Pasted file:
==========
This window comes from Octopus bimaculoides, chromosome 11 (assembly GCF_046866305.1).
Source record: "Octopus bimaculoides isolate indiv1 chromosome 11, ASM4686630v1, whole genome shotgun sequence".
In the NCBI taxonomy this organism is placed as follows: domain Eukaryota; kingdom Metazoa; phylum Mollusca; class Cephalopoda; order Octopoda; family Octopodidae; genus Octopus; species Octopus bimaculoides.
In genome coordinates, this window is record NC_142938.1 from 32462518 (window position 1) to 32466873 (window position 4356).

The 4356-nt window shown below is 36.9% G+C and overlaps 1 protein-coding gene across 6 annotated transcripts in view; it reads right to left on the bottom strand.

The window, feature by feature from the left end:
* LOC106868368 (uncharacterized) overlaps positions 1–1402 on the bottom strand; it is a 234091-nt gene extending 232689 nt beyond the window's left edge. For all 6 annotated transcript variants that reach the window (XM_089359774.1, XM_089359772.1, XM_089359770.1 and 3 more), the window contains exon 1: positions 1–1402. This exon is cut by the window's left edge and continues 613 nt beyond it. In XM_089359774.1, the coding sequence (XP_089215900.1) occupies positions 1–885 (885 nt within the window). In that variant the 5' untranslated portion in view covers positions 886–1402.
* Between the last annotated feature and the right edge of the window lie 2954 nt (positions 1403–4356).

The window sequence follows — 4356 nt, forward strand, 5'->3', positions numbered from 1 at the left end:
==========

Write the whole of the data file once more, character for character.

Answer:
This window comes from Octopus bimaculoides, chromosome 11 (assembly GCF_046866305.1).
Source record: "Octopus bimaculoides isolate indiv1 chromosome 11, ASM4686630v1, whole genome shotgun sequence".
In the NCBI taxonomy this organism is placed as follows: domain Eukaryota; kingdom Metazoa; phylum Mollusca; class Cephalopoda; order Octopoda; family Octopodidae; genus Octopus; species Octopus bimaculoides.
In genome coordinates, this window is record NC_142938.1 from 32462518 (window position 1) to 32466873 (window position 4356).

The 4356-nt window shown below is 36.9% G+C and overlaps 1 protein-coding gene across 6 annotated transcripts in view; it reads right to left on the bottom strand.

The window, feature by feature from the left end:
* LOC106868368 (uncharacterized) overlaps positions 1–1402 on the bottom strand; it is a 234091-nt gene extending 232689 nt beyond the window's left edge. For all 6 annotated transcript variants that reach the window (XM_089359774.1, XM_089359772.1, XM_089359770.1 and 3 more), the window contains exon 1: positions 1–1402. This exon is cut by the window's left edge and continues 613 nt beyond it. In XM_089359774.1, the coding sequence (XP_089215900.1) occupies positions 1–885 (885 nt within the window). In that variant the 5' untranslated portion in view covers positions 886–1402.
* Between the last annotated feature and the right edge of the window lie 2954 nt (positions 1403–4356).

The window sequence follows — 4356 nt, forward strand, 5'->3', positions numbered from 1 at the left end: